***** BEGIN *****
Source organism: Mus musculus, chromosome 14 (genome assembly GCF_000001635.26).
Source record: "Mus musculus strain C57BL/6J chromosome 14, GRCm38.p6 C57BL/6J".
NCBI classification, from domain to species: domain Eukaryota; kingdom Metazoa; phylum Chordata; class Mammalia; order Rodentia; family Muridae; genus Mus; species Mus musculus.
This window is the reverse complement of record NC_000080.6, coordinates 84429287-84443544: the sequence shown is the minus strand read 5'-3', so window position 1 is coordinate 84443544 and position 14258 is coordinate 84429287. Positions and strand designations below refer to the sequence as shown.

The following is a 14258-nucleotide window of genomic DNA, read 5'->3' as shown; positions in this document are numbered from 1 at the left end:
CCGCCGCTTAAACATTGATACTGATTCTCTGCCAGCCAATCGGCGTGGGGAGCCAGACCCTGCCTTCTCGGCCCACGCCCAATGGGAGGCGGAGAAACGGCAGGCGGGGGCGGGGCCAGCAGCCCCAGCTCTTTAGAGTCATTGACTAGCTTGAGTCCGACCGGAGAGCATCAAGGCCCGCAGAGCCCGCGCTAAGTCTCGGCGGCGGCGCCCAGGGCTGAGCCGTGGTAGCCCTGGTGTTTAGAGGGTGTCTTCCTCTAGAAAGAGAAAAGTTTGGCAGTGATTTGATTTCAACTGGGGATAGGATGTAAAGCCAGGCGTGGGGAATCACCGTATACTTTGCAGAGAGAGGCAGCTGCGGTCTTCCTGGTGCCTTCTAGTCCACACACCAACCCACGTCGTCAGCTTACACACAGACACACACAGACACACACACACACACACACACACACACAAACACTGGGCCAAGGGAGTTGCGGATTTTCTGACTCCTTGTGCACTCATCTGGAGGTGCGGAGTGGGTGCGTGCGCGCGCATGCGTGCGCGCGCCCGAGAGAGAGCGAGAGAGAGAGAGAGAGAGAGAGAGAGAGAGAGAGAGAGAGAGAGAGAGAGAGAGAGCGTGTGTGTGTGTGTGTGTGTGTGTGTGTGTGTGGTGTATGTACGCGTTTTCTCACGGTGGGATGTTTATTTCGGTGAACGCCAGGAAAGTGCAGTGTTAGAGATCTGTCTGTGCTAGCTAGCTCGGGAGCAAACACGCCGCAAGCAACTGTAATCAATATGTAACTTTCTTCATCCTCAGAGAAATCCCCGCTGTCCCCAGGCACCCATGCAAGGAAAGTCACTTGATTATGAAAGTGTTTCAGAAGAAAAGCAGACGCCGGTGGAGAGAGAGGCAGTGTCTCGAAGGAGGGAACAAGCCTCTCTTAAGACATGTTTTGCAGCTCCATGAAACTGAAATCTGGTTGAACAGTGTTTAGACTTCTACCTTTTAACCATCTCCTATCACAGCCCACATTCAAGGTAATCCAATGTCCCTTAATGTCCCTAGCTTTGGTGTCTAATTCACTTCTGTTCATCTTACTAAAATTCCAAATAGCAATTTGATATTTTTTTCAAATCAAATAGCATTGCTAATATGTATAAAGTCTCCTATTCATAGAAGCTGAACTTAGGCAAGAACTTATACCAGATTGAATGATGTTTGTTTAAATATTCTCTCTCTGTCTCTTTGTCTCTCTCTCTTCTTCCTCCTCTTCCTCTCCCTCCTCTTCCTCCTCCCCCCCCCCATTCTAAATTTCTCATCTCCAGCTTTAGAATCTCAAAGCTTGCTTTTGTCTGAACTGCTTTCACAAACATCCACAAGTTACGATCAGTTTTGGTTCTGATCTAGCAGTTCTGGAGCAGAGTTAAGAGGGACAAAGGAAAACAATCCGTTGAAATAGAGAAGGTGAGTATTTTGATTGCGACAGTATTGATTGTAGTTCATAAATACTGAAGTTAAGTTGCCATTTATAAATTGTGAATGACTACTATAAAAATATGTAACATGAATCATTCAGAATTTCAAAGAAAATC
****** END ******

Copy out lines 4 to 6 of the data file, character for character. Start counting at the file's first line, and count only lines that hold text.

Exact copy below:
This window is the reverse complement of record NC_000080.6, coordinates 84429287-84443544: the sequence shown is the minus strand read 5'-3', so window position 1 is coordinate 84443544 and position 14258 is coordinate 84429287. Positions and strand designations below refer to the sequence as shown.

The following is a 14258-nucleotide window of genomic DNA, read 5'->3' as shown; positions in this document are numbered from 1 at the left end:
CCGCCGCTTAAACATTGATACTGATTCTCTGCCAGCCAATCGGCGTGGGGAGCCAGACCCTGCCTTCTCGGCCCACGCCCAATGGGAGGCGGAGAAACGGCAGGCGGGGGCGGGGCCAGCAGCCCCAGCTCTTTAGAGTCATTGACTAGCTTGAGTCCGACCGGAGAGCATCAAGGCCCGCAGAGCCCGCGCTAAGTCTCGGCGGCGGCGCCCAGGGCTGAGCCGTGGTAGCCCTGGTGTTTAGAGGGTGTCTTCCTCTAGAAAGAGAAAAGTTTGGCAGTGATTTGATTTCAACTGGGGATAGGATGTAAAGCCAGGCGTGGGGAATCACCGTATACTTTGCAGAGAGAGGCAGCTGCGGTCTTCCTGGTGCCTTCTAGTCCACACACCAACCCACGTCGTCAGCTTACACACAGACACACACAGACACACACACACACACACACACACACACAAACACTGGGCCAAGGGAGTTGCGGATTTTCTGACTCCTTGTGCACTCATCTGGAGGTGCGGAGTGGGTGCGTGCGCGCGCATGCGTGCGCGCGCCCGAGAGAGAGCGAGAGAGAGAGAGAGAGAGAGAGAGAGAGAGAGAGAGAGAGAGAGAGAGAGAGAGAGCGTGTGTGTGTGTGTGTGTGTGTGTGTGTGTGTGGTGTATGTACGCGTTTTCTCACGGTGGGATGTTTATTTCGGTGAACGCCAGGAAAGTGCAGTGTTAGAGATCTGTCTGTGCTAGCTAGCTCGGGAGCAAACACGCCGCAAGCAACTGTAATCAATATGTAACTTTCTTCATCCTCAGAGAAATCCCCGCTGTCCCCAGGCACCCATGCAAGGAAAGTCACTTGATTATGAAAGTGTTTCAGAAGAAAAGCAGACGCCGGTGGAGAGAGAGGCAGTGTCTCGAAGGAGGGAACAAGCCTCTCTTAAGACATGTTTTGCAGCTCCATGAAACTGAAATCTGGTTGAACAGTGTTTAGACTTCTACCTTTTAACCATCTCCTATCACAGCCCACATTCAAGGTAATCCAATGTCCCTTAATGTCCCTAGCTTTGGTGTCTAATTCACTTCTGTTCATCTTACTAAAATTCCAAATAGCAATTTGATATTTTTTTCAAATCAAATAGCATTGCTAATATGTATAAAGTCTCCTATTCATAGAAGCTGAACTTAGGCAAGAACTTATACCAGATTGAATGATGTTTGTTTAAATATTCTCTCTCTGTCTCTTTGTCTCTCTCTCTTCTTCCTCCTCTTCCTCTCCCTCCTCTTCCTCCTCCCCCCCCCCATTCTAAATTTCTCATCTCCAGCTTTAGAATCTCAAAGCTTGCTTTTGTCTGAACTGCTTTCACAAACATCCACAAGTTACGATCAGTTTTGGTTCTGATCTAGCAGTTCTGGAGCAGAGTTAAGAGGGACAAAGGAAAACAATCCGTTGAAATAGAGAAGGTGAGTATTTTGATTGCGACAGTATTGATTGTAGTTCATAAATACTGAAGTTAAGTTGCCATTTATAAATTGTGAATGACTACTATAAAAATATGTAACATGAATCATTCAGAATTTCAAAGAAAATC